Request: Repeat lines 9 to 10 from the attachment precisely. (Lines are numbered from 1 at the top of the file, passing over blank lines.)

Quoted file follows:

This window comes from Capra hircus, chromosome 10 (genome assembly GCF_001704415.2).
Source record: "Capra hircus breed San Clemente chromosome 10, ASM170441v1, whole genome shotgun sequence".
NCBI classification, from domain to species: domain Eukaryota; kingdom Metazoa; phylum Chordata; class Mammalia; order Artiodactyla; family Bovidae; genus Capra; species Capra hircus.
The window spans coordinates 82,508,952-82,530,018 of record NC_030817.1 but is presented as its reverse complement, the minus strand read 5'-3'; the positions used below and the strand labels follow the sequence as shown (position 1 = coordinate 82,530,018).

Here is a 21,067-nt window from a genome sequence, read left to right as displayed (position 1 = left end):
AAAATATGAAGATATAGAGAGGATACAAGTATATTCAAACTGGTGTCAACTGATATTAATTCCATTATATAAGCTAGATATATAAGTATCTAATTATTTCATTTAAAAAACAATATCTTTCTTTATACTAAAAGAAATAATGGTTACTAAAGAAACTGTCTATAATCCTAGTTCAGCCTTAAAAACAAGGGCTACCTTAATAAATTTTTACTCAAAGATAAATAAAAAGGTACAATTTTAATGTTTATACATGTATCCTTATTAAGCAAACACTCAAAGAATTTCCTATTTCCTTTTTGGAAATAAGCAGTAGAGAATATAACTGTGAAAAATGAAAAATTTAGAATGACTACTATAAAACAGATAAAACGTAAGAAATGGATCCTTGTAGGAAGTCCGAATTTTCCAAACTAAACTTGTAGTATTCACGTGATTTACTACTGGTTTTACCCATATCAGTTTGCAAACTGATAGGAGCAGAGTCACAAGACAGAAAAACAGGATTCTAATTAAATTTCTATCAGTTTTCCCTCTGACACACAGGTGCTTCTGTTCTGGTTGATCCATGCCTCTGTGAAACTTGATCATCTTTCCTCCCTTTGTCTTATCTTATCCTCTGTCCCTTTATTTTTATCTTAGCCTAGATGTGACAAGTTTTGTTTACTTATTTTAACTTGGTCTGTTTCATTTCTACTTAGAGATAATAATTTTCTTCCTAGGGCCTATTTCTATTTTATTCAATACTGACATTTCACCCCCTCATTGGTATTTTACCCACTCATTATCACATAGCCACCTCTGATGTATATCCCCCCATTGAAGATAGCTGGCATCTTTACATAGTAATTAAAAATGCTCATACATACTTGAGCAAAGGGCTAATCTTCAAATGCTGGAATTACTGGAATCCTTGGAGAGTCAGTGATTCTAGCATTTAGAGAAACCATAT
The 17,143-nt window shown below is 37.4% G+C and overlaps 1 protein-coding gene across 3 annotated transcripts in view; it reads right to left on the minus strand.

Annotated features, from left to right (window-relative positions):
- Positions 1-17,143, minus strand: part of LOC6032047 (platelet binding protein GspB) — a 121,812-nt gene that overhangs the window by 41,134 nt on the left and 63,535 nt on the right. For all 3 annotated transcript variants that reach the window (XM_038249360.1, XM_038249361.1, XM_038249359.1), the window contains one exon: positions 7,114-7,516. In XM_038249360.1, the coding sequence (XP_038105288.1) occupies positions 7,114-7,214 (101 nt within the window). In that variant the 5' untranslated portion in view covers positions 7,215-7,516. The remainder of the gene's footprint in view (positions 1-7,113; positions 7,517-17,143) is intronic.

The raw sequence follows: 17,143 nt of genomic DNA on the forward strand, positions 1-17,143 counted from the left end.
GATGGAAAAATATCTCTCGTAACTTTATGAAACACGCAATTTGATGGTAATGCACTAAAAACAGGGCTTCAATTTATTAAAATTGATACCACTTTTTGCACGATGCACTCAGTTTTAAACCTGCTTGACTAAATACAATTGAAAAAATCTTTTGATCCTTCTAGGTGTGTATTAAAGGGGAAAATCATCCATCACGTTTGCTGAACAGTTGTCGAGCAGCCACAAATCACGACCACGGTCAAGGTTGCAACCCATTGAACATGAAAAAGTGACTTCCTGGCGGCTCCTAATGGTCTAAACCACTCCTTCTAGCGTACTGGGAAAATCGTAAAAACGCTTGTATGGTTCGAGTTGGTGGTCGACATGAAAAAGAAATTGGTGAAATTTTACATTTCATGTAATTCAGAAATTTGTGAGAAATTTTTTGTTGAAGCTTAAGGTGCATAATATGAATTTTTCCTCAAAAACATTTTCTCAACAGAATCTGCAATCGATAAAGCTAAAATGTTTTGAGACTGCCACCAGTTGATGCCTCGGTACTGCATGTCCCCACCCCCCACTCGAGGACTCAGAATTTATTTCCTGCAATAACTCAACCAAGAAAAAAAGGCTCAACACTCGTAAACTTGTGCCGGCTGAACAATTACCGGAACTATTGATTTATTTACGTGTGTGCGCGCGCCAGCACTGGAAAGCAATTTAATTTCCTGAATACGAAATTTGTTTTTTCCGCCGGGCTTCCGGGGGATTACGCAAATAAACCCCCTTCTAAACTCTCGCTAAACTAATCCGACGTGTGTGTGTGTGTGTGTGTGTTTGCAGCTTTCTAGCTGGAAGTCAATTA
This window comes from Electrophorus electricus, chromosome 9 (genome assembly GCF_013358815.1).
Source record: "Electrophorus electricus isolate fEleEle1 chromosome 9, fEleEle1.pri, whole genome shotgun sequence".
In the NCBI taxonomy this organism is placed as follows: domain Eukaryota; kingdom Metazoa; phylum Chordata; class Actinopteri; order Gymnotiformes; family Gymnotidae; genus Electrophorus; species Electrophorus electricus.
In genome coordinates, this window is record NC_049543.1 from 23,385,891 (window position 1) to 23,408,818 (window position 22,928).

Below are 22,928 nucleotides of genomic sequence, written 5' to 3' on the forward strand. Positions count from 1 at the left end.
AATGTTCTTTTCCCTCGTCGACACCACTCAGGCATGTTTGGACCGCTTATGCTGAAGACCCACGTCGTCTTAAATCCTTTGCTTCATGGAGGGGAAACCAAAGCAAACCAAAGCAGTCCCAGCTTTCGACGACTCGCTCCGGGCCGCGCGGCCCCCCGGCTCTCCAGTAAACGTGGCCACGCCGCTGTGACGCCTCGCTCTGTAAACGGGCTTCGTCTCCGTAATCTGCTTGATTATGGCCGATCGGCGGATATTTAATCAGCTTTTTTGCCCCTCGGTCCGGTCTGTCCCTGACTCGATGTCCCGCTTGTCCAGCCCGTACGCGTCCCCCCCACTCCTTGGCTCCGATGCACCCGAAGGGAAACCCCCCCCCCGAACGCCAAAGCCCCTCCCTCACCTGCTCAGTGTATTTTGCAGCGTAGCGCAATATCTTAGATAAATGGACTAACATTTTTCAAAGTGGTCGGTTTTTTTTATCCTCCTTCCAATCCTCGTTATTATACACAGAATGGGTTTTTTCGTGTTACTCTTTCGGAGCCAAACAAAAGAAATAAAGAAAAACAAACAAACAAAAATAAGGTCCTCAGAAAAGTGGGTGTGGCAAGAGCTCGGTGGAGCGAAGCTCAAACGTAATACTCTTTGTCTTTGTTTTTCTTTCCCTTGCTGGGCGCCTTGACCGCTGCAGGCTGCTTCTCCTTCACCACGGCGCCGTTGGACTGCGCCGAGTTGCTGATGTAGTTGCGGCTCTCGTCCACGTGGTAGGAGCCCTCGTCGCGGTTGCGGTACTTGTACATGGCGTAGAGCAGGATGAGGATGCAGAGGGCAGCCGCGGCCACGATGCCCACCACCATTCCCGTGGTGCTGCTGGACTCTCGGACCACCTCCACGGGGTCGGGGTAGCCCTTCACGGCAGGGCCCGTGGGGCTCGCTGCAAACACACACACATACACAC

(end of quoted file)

- Positions 1-17,143, minus strand: part of LOC6032047 (platelet binding protein GspB) — a 121,812-nt gene that overhangs the window by 41,134 nt on the left and 63,535 nt on the right. For all 3 annotated transcript variants that reach the window (XM_038249360.1, XM_038249361.1, XM_038249359.1), the window contains one exon: positions 7,114-7,516. In XM_038249360.1, the coding sequence (XP_038105288.1) occupies positions 7,114-7,214 (101 nt within the window). In that variant the 5' untranslated portion in view covers positions 7,215-7,516. The remainder of the gene's footprint in view (positions 1-7,113; positions 7,517-17,143) is intronic.

The raw sequence follows: 17,143 nt of genomic DNA on the forward strand, positions 1-17,143 counted from the left end.